A Beginner's Guide to D/Templates and Generic Programming/Mixins

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D's classes only support single inheritance and interfaces. While interfaces are sufficient to reproduce many of the uses of multiple inheritance, there are some things they don't suffice for. Mixins were originally added to the language to fill in many of these other cases.

Regular Templates[edit]

Before discussing mixins, it is necessary to discuss the normal syntax for templates. The class and function template syntax discussed in the previous two chapers is actually a shorthand for the regular syntax. A "normal" template looks like this:

template Foo(A, B, C)
{
    A a;
    B b;
    C c;
}

A template consists of a name (Foo), a parameter list (A, B, C), and a series of declarations (a, b, c). When a template is instantiated, the parameters are replaced with the arguments provided by the instantiation. The declarations are placed at the same scope as the template.

alias Foo!(int, real, char[]) F;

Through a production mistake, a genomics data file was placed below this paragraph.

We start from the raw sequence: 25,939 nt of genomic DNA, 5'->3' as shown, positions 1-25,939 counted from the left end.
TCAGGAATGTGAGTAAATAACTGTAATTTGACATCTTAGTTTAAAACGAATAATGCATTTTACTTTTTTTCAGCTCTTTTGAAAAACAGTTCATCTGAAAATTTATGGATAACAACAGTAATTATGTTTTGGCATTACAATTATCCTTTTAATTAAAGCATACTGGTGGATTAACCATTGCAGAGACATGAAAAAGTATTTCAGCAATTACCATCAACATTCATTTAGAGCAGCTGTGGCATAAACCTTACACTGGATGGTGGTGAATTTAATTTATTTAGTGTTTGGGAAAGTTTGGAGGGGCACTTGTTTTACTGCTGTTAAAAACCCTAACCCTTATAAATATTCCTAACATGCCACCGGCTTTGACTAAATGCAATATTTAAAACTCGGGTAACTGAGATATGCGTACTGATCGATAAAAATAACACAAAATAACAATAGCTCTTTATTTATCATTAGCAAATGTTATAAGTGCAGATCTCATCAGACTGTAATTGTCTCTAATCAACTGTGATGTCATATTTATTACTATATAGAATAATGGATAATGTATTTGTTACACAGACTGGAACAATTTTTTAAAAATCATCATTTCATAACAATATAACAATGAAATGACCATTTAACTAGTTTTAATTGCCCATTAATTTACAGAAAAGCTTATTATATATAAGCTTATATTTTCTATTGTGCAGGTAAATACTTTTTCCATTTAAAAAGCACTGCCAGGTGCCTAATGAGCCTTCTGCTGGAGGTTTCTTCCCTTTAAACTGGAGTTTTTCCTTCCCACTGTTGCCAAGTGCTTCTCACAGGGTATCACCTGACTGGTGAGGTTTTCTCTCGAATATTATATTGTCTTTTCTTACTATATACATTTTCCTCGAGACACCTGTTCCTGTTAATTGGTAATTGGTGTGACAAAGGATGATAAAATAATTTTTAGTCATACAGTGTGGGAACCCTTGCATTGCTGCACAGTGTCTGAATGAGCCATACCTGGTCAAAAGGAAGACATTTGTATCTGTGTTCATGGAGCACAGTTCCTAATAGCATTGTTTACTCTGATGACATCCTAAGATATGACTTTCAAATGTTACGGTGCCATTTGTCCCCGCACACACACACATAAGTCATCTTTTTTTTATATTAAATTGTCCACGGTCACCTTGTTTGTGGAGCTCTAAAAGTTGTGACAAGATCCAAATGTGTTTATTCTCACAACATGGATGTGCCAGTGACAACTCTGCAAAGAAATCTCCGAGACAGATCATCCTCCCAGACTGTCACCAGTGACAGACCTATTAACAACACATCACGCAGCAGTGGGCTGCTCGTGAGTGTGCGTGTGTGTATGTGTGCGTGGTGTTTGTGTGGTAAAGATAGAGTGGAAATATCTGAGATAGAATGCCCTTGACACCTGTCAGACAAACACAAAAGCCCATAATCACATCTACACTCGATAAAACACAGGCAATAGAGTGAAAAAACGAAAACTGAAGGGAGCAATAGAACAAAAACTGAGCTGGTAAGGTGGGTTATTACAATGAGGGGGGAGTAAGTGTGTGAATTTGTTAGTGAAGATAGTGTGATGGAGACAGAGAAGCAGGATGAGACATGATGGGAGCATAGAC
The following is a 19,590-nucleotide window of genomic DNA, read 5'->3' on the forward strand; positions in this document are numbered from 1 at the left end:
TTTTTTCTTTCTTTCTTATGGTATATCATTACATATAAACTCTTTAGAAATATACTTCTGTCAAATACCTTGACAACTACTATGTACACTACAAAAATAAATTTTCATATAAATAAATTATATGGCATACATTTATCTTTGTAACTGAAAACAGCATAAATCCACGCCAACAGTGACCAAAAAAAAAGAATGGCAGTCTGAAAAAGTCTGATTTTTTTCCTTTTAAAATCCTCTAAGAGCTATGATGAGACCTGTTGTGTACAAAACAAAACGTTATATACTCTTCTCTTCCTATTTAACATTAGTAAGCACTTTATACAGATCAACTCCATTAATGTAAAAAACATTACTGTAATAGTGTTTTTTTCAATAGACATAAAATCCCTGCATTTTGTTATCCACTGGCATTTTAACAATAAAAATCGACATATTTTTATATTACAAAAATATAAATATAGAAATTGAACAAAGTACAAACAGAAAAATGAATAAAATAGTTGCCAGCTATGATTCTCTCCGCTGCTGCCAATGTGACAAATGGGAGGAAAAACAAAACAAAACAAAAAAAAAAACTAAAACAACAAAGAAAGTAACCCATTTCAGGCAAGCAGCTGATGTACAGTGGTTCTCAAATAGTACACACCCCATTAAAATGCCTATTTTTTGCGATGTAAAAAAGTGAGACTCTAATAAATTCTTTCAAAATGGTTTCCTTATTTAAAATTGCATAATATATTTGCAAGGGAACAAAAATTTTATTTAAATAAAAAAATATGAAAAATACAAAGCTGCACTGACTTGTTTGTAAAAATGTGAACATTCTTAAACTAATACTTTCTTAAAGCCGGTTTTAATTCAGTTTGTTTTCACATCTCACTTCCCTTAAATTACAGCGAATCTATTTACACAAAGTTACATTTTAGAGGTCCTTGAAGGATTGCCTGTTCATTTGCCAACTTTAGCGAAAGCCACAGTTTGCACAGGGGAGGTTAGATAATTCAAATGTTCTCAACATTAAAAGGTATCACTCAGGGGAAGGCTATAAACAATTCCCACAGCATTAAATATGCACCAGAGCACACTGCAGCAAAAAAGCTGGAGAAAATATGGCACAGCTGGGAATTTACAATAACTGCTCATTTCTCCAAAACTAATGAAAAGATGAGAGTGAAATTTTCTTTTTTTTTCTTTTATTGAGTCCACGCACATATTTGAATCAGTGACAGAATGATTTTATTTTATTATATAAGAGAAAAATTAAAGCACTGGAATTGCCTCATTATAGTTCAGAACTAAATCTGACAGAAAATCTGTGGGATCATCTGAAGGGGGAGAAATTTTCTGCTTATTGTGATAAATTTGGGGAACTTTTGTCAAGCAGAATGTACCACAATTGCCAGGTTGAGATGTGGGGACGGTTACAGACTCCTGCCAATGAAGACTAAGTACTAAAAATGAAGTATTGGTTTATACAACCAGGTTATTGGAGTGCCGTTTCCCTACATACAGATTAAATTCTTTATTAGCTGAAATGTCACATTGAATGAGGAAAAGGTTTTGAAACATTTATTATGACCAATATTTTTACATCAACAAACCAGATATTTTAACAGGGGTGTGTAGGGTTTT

F.a = 10;
F.b = 5.8;
F.c = "hello!";

Since the above example is not very useful, here's what the long form of the "min" function from the previous section looks like.

template min(T)
{
    T min(T t1, T t2)
    {
        if (t1 < t2) return t1;
        else return t2;
    }
}

This also shows another interesting feature of D's templates. If a template contains a single declaration, and that declaration has the same name as the template, then one can refer to that single member implicitly. Combined with implicit function template instantiation (discussed in the previous section), the following are all equivalent:

min!(int).min(1, 2); // long form
min!(int)(1, 2); // with the single-element rule
min(1, 2); // with IFTI

Mixins[edit]

Normally, when a template is instantiated, its declarations are inserted into whatever scope the template exists in. With a mixin, the declarations may be inserted into the current scope. A trivial example looks like this:

template Foo()
{
    int i;
    char[] s;
}

struct S
{
    mixin Foo;
}

(Note that if the template's parameter list is empty, then the mixin may elide the !().) The result is that the struct S has two members: int i and char[] s.

Mixins may also be named, allowing the same mixin to be mixed-in to the current scope more than once. Here's a more complex example.

template Writer(T)
{
    void write(T t)
    {
        writefln(t);
    }
}

struct S
{
    mixin Writer!(int) IntWriter;
    mixin Writer!(char[]) StrWriter;
}
S s;
s.IntWriter.write(12);
s.StrWriter.write("hello!");